On a steamy Tuesday afternoon, July 24th, Amy Sadao, Ted Kerr and I visited The AIDS Quilt on the National Mall in DC. At 11 AM, there was a scattered crowd, many quietly reflecting on the panels, some children running about asking why the blankets where on the floor and a few tourist posing at the unexpected attraction.

I had seen individual panels of the quilt objectively hanging in museums and churches over the years, but this was different. This was the first time I had seen so many of them, laid out on the ground, under the elements. (The last time the Quilt was displayed on the National Mall in Washington, D.C., was in 1987, and it included 1,920 panels). In the past, I often thought of the quilt as a touching, but somewhat benign symbol - easier to digest than the graphic posters Gran Fury or shouting of ACT UP, but laying on the cold dirt, each panel about the size of a grave, one after another was a reminder that silence still equals death.

The effects of time was also a reminder of how long we have been at battle. Some of the images are beginning to fade or crumble, and though the skinny ties and worn speedos, so lovely sewn on, may remind us of another decade, they also embody each loss with the immediate recognition of what's missing - bodies. Loving bodies that sweat, cried, danced, played, hugged, fought, marched and lived.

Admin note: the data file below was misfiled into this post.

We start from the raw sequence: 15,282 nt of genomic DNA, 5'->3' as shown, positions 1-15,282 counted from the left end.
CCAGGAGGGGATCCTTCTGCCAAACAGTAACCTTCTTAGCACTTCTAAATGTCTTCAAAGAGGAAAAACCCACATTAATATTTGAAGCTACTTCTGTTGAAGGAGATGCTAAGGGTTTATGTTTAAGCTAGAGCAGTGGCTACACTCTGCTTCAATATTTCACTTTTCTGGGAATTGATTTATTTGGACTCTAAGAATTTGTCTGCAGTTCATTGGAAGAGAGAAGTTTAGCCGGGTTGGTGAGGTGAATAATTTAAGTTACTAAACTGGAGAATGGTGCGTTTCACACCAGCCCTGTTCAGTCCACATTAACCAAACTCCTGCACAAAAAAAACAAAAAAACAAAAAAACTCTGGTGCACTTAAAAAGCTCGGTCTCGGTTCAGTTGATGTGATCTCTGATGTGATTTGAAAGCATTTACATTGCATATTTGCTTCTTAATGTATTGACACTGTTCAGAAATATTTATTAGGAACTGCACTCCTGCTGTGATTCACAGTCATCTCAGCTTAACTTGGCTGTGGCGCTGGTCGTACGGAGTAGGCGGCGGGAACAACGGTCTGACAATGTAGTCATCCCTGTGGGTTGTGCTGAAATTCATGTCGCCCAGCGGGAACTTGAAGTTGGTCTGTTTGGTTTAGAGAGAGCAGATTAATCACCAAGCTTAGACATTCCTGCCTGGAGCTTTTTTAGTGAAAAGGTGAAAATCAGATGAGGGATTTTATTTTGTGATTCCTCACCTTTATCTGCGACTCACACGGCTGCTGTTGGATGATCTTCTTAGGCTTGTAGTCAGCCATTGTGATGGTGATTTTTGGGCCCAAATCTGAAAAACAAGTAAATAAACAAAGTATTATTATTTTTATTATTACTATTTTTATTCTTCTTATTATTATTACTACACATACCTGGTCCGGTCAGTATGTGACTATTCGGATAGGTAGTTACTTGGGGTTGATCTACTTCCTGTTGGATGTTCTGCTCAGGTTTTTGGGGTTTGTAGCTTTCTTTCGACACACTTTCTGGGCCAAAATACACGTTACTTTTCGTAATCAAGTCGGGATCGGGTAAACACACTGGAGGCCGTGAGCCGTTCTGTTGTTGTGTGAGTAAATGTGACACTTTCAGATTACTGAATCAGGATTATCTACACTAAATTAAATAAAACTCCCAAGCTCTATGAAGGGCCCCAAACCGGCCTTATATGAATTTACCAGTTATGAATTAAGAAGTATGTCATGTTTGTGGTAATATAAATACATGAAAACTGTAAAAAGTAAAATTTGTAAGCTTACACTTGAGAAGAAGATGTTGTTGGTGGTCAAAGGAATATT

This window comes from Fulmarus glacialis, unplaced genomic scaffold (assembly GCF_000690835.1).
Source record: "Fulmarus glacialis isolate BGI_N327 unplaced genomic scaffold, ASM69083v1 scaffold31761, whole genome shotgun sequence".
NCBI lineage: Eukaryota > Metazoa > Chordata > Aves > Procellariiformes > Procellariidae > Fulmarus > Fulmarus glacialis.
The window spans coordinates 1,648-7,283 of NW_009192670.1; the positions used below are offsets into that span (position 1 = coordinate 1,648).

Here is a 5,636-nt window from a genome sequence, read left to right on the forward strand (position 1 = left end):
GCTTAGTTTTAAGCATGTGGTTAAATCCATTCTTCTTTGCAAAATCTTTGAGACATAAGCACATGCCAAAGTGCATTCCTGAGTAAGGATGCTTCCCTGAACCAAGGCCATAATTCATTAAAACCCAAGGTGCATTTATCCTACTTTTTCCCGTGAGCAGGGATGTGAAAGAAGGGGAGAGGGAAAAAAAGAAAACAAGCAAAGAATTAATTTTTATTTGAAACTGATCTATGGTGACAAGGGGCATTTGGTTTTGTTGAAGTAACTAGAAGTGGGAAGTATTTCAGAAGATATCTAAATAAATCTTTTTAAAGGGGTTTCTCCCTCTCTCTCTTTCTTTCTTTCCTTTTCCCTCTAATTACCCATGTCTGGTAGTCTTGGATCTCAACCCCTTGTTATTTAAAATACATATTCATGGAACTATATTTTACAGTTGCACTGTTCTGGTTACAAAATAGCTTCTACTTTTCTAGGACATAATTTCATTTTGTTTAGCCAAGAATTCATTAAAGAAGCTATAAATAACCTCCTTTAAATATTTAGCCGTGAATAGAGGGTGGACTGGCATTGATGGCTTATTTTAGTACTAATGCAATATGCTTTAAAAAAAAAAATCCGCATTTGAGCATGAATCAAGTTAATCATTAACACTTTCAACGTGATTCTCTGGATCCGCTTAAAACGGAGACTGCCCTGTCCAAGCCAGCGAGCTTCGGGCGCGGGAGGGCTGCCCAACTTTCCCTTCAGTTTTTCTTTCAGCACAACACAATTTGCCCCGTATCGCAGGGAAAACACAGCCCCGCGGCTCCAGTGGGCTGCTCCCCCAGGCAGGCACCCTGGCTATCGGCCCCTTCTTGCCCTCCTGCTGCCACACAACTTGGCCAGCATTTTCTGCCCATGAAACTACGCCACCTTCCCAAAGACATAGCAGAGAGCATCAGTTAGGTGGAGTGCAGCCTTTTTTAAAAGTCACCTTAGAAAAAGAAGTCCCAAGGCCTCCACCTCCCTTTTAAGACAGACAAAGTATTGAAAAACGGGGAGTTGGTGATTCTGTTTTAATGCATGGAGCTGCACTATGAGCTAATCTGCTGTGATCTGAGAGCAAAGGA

These were some of the thoughts in my head as Amy began to read the names of artists and friends we have loss. Not just of names people who died years ago, but also friends who passed away months ago, like Barton Lidice Benes and Robert Miles Parker. The names breaking the silence.

In this overwhelming moment, it begins to rain. The volunteer staff shout out for help to fold the quilts. No one hesitated. We all ran to a quilt, and folded the panel in half, then quarters and again until they were in small bundles. I was immediately taken by the weight of the quilts, the urgency of the matter and how quickly we all worked together - partnering with friends or someone we just meet. We ran from one quilt to another, leaving our things behind, until all the panels were folded. Hot and drenched in sweat, we were then asked to move the panels to the side, where the piles would be covered in plastic. For many, this now became an individual mission. The easiest way to carry these panels (the weighed of a limp body) was to reach down and wrap your arms around the quilt, holding it tight against your sweating body, then carrying it over to the side and gently laying it to rest. Your DNA now part of the of sweat and tears of friends, strangers, and love ones who came before you.

A reminder that we are still in this together.